Author: Jeffrey

The Bucks’ lottery odds before the lottery

The Bucks’ lottery odds before the lottery

The Milwaukee Bucks Are Betting on Déjà Vu

Milwaukee was never the clear winner of the 2012 NBA Draft Lottery, but they ended up with the best odds of any team in the five major U.S. television markets, the first time an NBA team has done so as a franchise, and possibly ever. But that’s the thing about the NBA Draft Lottery: It doesn’t really matter.

The Bucks had the lowest possible lottery odds. If they’d instead gone with any of the other teams in the five markets, that list would look something like:

Los Angeles Lakers (23%) New Orleans Pelicans (24%) Utah Jazz (27%) Dallas Mavericks (27%) Atlanta Hawks (28%)

The Hawks would have had the third-highest odds, for instance, and the Lakers would have had the fourth-highest odds. The Lakers would only pick seventh, though, because they’re the Lakers, and the Hornets would have picked eighth, because they’re the Hornets.

The Bucks were picked fourth, on the seventh-inning base hit of the fourth-highest-odds lottery team, the Hornets. To their credit, they have since made a move to reduce their lottery odds and are now the fifth-lowest team in the lottery, down to 23.8%, but I thought it would be interesting to look at what kind of team they could have come into the lottery.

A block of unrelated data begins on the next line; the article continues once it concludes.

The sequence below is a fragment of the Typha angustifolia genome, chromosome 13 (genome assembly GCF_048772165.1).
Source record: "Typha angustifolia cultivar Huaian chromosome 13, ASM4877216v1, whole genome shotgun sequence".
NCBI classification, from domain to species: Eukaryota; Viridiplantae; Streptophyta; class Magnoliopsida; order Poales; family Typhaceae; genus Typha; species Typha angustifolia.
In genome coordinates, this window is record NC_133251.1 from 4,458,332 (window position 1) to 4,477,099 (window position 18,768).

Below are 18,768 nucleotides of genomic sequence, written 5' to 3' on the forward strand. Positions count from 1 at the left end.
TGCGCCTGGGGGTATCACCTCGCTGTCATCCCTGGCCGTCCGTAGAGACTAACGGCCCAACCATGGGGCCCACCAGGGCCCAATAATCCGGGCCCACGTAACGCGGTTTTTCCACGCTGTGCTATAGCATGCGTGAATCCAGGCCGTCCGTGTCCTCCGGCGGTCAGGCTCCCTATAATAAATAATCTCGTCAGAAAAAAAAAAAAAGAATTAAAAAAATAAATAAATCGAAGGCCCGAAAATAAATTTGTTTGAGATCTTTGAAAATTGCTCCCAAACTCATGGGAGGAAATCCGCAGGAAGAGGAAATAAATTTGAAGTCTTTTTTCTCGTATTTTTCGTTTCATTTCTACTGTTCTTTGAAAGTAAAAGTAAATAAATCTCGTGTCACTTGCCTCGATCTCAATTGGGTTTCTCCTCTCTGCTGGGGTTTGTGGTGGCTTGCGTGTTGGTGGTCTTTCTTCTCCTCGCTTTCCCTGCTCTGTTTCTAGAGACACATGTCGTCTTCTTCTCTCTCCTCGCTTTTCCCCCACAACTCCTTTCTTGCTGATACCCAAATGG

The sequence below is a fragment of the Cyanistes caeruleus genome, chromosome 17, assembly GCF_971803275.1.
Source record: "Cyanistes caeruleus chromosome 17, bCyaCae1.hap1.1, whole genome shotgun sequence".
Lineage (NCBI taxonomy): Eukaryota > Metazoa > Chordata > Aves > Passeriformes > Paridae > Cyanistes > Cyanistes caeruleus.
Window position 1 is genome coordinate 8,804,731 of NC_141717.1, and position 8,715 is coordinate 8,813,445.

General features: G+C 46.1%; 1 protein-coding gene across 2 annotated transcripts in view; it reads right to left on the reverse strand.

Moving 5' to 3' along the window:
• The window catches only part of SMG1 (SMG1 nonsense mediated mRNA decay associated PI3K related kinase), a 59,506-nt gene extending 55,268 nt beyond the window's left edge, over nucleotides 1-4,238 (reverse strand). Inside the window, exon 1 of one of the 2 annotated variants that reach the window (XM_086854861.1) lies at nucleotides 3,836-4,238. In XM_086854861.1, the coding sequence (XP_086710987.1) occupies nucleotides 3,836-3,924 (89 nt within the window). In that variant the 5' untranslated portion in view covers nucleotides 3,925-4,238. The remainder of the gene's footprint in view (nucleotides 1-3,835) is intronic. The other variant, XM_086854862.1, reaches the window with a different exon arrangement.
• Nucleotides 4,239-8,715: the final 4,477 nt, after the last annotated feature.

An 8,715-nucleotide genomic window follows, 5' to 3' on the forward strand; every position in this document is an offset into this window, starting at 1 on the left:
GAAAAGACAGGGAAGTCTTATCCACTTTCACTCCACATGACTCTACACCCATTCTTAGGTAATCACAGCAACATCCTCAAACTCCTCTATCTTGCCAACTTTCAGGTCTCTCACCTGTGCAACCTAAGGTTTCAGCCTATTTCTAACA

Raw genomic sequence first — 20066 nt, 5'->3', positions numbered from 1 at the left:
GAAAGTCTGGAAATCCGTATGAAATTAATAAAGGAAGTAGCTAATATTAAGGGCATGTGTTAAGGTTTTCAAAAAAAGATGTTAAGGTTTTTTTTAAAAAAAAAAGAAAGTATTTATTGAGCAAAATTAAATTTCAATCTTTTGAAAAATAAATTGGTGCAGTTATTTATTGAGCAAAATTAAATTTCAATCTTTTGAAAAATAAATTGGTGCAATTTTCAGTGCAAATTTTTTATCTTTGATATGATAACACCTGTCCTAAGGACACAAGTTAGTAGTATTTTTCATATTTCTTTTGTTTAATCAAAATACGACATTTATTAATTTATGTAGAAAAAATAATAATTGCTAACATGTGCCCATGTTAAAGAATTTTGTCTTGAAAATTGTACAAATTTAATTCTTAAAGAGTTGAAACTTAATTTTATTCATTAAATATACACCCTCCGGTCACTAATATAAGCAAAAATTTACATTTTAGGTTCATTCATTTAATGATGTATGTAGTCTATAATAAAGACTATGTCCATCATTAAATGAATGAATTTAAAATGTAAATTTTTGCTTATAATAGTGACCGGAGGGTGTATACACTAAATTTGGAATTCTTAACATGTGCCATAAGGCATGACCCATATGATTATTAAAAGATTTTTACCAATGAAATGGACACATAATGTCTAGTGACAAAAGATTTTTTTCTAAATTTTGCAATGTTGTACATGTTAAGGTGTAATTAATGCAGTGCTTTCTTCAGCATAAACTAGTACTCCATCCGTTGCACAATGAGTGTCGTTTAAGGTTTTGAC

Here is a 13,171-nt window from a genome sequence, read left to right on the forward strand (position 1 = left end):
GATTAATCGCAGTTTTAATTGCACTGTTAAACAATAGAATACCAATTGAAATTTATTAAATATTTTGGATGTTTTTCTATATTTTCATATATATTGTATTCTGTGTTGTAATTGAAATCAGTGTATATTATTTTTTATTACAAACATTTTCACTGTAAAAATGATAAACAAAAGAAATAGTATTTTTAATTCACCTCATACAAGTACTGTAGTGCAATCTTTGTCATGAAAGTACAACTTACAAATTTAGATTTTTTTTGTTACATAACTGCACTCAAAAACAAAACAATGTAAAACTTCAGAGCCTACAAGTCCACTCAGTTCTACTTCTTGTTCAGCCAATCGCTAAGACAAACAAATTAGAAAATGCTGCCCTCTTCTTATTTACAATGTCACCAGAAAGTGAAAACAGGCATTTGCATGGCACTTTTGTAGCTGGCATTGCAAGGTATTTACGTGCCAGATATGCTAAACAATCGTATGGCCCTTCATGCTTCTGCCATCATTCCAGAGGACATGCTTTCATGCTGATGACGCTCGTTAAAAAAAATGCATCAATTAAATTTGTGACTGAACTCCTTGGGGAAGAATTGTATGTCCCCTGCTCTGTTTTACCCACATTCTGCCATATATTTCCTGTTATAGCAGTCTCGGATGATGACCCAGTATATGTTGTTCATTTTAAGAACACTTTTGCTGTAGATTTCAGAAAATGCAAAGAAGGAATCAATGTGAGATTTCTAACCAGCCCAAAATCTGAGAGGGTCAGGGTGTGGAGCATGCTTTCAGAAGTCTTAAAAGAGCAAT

I looked at the odds of each team in the lottery of their draft picks before the lottery, assuming they would pick in the lottery, and after the lottery, assuming they would not pick in the lottery.

And here is the Bucks lottery odds before the lottery:

Even if they had gone in at 23% and gotten the top pick as they’d hoped, their worst-case scenario would have left them with 11 picks and the second-worst record in the lottery.

A lot of teams have gone into the lottery as the fourth-highest odds, and the worst-case scenario is that they get the worst-case scenario.

So the question becomes: Could they have been better? How could they have played it better?

Could they have gone down? If they went with the first-overall pick, they would have their worst-case scenario: their own

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